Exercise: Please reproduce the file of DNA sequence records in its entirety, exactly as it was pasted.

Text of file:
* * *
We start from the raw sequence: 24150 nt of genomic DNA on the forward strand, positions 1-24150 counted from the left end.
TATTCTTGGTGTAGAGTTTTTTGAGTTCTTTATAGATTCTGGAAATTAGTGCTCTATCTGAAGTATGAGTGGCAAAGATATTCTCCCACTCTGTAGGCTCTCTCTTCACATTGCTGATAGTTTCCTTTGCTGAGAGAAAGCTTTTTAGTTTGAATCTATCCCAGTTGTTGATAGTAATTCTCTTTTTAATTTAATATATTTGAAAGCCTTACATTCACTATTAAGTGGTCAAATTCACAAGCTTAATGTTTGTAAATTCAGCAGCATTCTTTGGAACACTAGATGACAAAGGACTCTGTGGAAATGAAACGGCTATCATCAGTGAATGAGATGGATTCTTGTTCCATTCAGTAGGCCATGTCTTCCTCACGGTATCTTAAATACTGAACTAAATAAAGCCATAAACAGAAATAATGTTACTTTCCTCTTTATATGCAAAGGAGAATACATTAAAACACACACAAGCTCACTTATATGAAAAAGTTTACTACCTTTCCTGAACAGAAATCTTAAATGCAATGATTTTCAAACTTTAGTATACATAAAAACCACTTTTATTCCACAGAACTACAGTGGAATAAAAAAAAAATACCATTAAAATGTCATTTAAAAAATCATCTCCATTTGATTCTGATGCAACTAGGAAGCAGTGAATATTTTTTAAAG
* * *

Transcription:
We start from the raw sequence: 24150 nt of genomic DNA on the forward strand, positions 1-24150 counted from the left end.
TATTCTTGGTGTAGAGTTTTTTGAGTTCTTTATAGATTCTGGAAATTAGTGCTCTATCTGAAGTATGAGTGGCAAAGATATTCTCCCACTCTGTAGGCTCTCTCTTCACATTGCTGATAGTTTCCTTTGCTGAGAGAAAGCTTTTTAGTTTGAATCTATCCCAGTTGTTGATAGTAATTCTCTTTTTAATTTAATATATTTGAAAGCCTTACATTCACTATTAAGTGGTCAAATTCACAAGCTTAATGTTTGTAAATTCAGCAGCATTCTTTGGAACACTAGATGACAAAGGACTCTGTGGAAATGAAACGGCTATCATCAGTGAATGAGATGGATTCTTGTTCCATTCAGTAGGCCATGTCTTCCTCACGGTATCTTAAATACTGAACTAAATAAAGCCATAAACAGAAATAATGTTACTTTCCTCTTTATATGCAAAGGAGAATACATTAAAACACACACAAGCTCACTTATATGAAAAAGTTTACTACCTTTCCTGAACAGAAATCTTAAATGCAATGATTTTCAAACTTTAGTATACATAAAAACCACTTTTATTCCACAGAACTACAGTGGAATAAAAAAAAAATACCATTAAAATGTCATTTAAAAAATCATCTCCATTTGATTCTGATGCAACTAGGAAGCAGTGAATATTTTTTAAAG